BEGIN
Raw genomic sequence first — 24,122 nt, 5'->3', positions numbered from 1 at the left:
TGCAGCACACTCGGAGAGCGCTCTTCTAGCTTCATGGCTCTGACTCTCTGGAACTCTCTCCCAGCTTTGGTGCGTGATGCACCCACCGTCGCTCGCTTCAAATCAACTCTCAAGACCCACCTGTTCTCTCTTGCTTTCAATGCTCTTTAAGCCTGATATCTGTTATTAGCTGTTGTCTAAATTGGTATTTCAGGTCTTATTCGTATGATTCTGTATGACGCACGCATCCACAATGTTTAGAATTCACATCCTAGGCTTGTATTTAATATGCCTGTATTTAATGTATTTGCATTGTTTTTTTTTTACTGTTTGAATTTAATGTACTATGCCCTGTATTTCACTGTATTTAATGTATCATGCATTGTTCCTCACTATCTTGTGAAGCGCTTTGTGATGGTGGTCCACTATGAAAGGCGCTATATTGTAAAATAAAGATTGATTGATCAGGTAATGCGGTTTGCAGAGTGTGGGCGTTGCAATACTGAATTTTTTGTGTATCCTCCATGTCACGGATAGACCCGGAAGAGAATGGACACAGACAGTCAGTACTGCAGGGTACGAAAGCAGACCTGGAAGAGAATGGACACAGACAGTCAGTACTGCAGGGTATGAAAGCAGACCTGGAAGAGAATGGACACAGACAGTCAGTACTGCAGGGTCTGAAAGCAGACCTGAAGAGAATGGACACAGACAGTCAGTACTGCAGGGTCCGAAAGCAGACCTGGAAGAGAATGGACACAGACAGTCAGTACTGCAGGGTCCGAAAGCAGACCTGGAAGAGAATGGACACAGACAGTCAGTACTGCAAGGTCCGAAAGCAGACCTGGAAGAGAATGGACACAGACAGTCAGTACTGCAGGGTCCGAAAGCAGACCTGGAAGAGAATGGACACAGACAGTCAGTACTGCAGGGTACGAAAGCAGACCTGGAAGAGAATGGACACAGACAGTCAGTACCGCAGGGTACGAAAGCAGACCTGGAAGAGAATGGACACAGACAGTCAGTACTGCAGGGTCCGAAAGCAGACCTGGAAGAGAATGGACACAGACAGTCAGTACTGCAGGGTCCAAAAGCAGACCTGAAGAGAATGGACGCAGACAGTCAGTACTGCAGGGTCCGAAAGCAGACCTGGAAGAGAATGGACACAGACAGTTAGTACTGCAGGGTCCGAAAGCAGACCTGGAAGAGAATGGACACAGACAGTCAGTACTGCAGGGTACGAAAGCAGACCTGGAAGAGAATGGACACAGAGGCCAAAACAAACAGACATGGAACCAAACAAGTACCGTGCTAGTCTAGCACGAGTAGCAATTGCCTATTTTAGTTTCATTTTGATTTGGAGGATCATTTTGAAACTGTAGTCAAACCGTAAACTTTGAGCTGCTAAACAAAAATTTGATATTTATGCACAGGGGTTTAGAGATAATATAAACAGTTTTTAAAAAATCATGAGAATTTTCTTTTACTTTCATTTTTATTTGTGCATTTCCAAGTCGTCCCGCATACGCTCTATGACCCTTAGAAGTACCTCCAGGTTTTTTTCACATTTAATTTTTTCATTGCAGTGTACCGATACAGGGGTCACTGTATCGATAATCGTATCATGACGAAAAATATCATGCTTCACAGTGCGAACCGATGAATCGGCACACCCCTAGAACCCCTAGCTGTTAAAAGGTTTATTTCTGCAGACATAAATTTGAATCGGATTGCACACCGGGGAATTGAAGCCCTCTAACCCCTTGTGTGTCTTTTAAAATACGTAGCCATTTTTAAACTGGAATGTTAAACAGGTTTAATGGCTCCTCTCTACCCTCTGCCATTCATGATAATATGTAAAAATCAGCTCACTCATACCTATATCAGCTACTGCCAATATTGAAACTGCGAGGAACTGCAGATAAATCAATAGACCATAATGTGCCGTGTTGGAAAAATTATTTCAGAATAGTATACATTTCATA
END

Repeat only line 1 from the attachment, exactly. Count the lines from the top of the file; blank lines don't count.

Raw genomic sequence first — 24,122 nt, 5'->3', positions numbered from 1 at the left: